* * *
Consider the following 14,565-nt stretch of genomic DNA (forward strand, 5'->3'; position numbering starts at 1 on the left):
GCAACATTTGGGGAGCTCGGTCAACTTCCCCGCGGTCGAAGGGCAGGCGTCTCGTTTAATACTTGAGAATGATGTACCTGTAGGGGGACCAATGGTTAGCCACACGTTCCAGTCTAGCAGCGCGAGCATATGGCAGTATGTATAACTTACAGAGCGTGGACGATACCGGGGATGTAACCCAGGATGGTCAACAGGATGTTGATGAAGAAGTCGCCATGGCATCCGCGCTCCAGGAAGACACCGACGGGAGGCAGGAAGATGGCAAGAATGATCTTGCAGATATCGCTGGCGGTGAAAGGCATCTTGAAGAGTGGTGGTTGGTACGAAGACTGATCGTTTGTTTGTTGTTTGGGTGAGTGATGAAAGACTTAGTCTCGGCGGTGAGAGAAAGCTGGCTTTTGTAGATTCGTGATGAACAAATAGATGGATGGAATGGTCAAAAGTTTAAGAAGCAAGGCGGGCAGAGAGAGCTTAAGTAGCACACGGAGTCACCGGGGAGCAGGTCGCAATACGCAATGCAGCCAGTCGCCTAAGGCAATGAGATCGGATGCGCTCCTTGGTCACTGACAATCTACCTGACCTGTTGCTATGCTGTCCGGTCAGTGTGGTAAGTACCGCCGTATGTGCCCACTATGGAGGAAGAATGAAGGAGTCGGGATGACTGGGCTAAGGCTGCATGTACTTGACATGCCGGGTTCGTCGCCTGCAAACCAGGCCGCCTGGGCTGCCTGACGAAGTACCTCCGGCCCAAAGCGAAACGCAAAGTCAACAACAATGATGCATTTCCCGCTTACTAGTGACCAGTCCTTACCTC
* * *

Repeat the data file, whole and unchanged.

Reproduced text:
Consider the following 14,565-nt stretch of genomic DNA (forward strand, 5'->3'; position numbering starts at 1 on the left):
GCAACATTTGGGGAGCTCGGTCAACTTCCCCGCGGTCGAAGGGCAGGCGTCTCGTTTAATACTTGAGAATGATGTACCTGTAGGGGGACCAATGGTTAGCCACACGTTCCAGTCTAGCAGCGCGAGCATATGGCAGTATGTATAACTTACAGAGCGTGGACGATACCGGGGATGTAACCCAGGATGGTCAACAGGATGTTGATGAAGAAGTCGCCATGGCATCCGCGCTCCAGGAAGACACCGACGGGAGGCAGGAAGATGGCAAGAATGATCTTGCAGATATCGCTGGCGGTGAAAGGCATCTTGAAGAGTGGTGGTTGGTACGAAGACTGATCGTTTGTTTGTTGTTTGGGTGAGTGATGAAAGACTTAGTCTCGGCGGTGAGAGAAAGCTGGCTTTTGTAGATTCGTGATGAACAAATAGATGGATGGAATGGTCAAAAGTTTAAGAAGCAAGGCGGGCAGAGAGAGCTTAAGTAGCACACGGAGTCACCGGGGAGCAGGTCGCAATACGCAATGCAGCCAGTCGCCTAAGGCAATGAGATCGGATGCGCTCCTTGGTCACTGACAATCTACCTGACCTGTTGCTATGCTGTCCGGTCAGTGTGGTAAGTACCGCCGTATGTGCCCACTATGGAGGAAGAATGAAGGAGTCGGGATGACTGGGCTAAGGCTGCATGTACTTGACATGCCGGGTTCGTCGCCTGCAAACCAGGCCGCCTGGGCTGCCTGACGAAGTACCTCCGGCCCAAAGCGAAACGCAAAGTCAACAACAATGATGCATTTCCCGCTTACTAGTGACCAGTCCTTACCTC